Though Halloween was certainly quieter this year, with no happy gangs of children trick or treating, lots of folks went over the top with decorating, lighting up the early dusk with lanterns and lights and of course pumpkins galore. My grandkids had been carving and decorating pumpkins all month but as Halloween drew near, they switched over to costume making, one choosing to be a ghostly Nearly Headless Nick (from the Harry Potter stories), the other a plump little robot. In their small community, all the kiddos held a distanced costume parade, and every household cheered them on. I wished someone had organized a similar event on our local green, so everyone could celebrate the youngsters and their costume creativity. With guidance and leadership, this pandemic could teach us how to pull together as families, as communities, as a nation. Without that leadership, we are floundering in depressing and dangerous disarray.
Overwhelmed by the onslaught of news, I’ve been taking refuge in historical memoirs, written by pioneering women a century ago and more. Reading about lives lived fully, despite social isolation and complicated and slow communication of national and family news, I’m realizing how much those wanderers prized connection and community when they found it. It’s also remarkable how much people helped each other out with food or labor when they were far from towns or regular sources of supplies. Help was offered even when people weren’t home: Right up into the 1940s, leaving isolated houses and cabins unlocked was common from Maine to Alaska. If travelers happened by, they were welcome to help themselves to food and a warm fire, but expected to leave money or supplies in exchange, while always refilling the woodbox. These days, it seems that as a nation, we have locked each other out. Rather than reaching out with helping hands, we have traded our value for community for that of independence. Learning our collective way back from solitary selfishness to community building will be a long task but/and a worthy one, well worth any amount of effort.
Pumpkins To Pie For
My porch still boasts quite a few fat little sugar pumpkins, so yesterday I split a few and roasted the pieces, along with some enormous beets that had been overlooked during my garden gleaning. I got a bit distracted and everything got slightly caramelized, which gave the resulting pumpkin pulp a deliciously complex flavor. Though field pumpkins are often stringy, pie pumpkins are more tender, easily mashed to soft, fluffy pulp. The roasted bits were not quite so conformable but my trusty stick immersion blender turned the charred slabs into sweet slush in a minute. There was enough for a pie and some spicy peanut pumpkin soup as well, both of which are perfect treats for chilly days and dark autumn nights.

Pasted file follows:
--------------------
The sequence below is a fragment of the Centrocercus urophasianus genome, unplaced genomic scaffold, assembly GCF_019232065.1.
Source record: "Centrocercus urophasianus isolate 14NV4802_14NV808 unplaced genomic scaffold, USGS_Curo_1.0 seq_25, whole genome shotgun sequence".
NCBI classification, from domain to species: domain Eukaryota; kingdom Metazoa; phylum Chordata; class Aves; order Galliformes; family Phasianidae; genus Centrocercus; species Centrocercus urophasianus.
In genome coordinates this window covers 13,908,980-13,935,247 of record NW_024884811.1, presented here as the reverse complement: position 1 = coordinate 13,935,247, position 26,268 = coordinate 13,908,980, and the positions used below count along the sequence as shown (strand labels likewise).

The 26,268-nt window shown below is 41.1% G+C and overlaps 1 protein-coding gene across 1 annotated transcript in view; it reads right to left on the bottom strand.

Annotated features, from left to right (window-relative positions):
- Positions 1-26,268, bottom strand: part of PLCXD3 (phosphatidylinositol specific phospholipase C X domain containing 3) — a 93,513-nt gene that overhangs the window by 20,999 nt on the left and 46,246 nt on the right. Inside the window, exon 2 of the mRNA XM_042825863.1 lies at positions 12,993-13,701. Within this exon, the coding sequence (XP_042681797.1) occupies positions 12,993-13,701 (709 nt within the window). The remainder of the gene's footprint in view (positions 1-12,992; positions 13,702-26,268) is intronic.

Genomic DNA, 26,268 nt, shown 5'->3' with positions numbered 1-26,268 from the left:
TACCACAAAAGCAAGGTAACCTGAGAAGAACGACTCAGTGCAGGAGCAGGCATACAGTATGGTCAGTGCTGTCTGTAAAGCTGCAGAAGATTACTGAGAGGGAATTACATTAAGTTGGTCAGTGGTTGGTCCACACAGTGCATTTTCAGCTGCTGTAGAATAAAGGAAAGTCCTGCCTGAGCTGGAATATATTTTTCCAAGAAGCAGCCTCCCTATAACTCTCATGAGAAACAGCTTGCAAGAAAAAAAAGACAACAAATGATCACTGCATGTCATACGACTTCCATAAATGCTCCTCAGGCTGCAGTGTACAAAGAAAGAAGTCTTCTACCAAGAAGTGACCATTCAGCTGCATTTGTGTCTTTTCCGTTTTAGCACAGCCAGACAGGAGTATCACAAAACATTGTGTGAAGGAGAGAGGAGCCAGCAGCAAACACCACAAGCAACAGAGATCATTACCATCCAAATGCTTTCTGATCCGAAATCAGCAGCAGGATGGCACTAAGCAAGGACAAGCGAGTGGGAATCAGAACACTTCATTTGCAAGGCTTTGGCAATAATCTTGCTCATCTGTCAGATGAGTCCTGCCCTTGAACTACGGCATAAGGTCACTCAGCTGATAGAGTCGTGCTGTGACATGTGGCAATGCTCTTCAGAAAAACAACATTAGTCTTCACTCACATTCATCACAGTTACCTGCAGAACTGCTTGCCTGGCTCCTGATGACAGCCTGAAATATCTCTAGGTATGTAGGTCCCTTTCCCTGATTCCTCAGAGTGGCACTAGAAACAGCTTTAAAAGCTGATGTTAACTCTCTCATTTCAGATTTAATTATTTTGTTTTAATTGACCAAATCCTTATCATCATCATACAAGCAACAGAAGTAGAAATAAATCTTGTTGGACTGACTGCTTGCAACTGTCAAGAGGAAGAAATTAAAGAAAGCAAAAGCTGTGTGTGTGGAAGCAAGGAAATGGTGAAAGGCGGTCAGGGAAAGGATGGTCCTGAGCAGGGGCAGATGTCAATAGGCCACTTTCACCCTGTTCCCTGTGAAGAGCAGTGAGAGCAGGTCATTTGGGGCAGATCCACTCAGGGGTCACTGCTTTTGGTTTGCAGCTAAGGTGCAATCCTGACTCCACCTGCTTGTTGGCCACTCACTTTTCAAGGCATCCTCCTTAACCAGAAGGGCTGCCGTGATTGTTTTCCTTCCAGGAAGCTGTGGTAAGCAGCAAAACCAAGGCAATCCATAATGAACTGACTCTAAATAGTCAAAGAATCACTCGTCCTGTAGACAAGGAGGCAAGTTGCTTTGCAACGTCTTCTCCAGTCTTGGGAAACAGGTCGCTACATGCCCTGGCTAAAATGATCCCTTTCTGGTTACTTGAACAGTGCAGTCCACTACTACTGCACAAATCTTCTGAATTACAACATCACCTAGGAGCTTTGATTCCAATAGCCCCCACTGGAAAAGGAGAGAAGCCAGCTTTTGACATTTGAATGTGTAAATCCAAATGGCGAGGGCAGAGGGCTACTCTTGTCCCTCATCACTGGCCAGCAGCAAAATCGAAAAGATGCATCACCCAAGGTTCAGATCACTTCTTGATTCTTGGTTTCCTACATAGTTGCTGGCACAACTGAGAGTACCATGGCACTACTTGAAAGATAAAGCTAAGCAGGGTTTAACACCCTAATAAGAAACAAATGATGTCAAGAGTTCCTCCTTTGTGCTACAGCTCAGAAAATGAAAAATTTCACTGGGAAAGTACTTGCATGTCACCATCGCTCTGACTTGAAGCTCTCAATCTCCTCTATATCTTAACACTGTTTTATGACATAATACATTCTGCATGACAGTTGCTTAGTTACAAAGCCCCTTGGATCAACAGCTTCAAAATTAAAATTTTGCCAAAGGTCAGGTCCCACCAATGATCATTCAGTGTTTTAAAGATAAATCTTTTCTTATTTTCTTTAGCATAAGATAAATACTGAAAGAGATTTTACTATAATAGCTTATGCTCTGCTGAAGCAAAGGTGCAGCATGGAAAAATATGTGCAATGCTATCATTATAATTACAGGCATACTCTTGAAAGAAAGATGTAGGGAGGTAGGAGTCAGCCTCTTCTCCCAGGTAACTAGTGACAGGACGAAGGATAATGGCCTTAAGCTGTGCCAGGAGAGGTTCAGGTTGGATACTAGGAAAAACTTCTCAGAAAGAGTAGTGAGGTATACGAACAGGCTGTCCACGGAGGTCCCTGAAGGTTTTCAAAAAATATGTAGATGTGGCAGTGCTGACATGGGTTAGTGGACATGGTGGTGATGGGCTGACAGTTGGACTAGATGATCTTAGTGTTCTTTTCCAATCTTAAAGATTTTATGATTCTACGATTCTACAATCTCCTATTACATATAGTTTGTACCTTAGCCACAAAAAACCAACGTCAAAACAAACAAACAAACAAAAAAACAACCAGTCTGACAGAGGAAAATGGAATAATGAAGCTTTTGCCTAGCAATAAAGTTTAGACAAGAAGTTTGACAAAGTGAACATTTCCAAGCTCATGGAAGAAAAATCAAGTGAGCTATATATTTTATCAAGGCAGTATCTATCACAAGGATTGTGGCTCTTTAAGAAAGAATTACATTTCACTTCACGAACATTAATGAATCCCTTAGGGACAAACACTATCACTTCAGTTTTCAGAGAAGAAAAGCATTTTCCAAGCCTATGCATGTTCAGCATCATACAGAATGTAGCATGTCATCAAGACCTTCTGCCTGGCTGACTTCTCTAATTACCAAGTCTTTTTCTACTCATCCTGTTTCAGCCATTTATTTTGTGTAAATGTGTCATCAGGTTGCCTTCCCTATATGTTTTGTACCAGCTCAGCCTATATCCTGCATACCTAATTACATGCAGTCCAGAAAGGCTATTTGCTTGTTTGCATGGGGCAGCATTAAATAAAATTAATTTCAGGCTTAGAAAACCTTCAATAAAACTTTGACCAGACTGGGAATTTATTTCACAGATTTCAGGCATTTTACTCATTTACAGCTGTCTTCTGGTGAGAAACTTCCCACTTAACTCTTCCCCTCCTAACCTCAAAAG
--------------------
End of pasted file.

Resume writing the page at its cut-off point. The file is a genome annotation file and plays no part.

Roasted Pumpkin Pie
1 unbaked pie crust (any kind)
2 cups pureed pumpkin pulp
1-1/2 cups milk (any kind)
1/4 cup brown sugar
1/4 cup maple syrup
1/2 teaspoon each of cinnamon, coriander,
cardamom and ginger
Preheat oven to 425 degrees F. Line a 9” pie dish with crust and crimp the edges, set aside. In a bowl, combine remaining ingredients and stir well (an immersion blender does an excellent job). Pour mixture into the pie shell (put any extra in a smaller baking dish for custard) and bake at 425 F for 15 minutes. Reduce oven to 350 F and bake until set (45-40 minutes). Serves at least one.
Roasted Pumpkin Peanut Soup
1 tablespoon cooking oil
1/2 teaspoon roasted sesame oil
1/2 onion, chopped
3 cloves garlic, chopped
1 teaspoon kosher or sea salt
2 medium yellow potatoes, chopped (about 2 cups)
2 cups chopped sweet peppers
2 cups cooked pumpkin pulp
4 cups broth (chicken or vegetable)
1/2 cup natural peanut butter (chunky)
2-3 tablespoons sweet Thai chilli sauce
1/2 cup roasted peanuts, coarsely chopped
Combine oils, onion and garlic over medium heat and cook until soft (3-5 minutes). Add salt, potatoes and peppers, cover pan and sweat vegetables for 5 minutes. Add broth, cover pan and simmer until potatoes are tender (15-20 minutes). Add pumpkin pulp and peanut butter, stir well and cook for 5 minutes. Season to taste with sweet chilli sauce and serve, garnished with chopped peanuts. Serves 4.
Tonight, our local downtown church is holding a candlelight vigil, bringing people together to pray for peace and unity on this momentous Election Eve. In many traditions, this is the day of recollection, a time set apart to remember friends and family who have died this year as well as our ancestors and others we hold dear. I’m also putting (solar) candles in our windows tonight. Though their soft, gentle light may be washed out by the waning moon, they’ll flicker on all through this long night, which will surely feel like the year’s longest. Onward, together, right? Onward, together.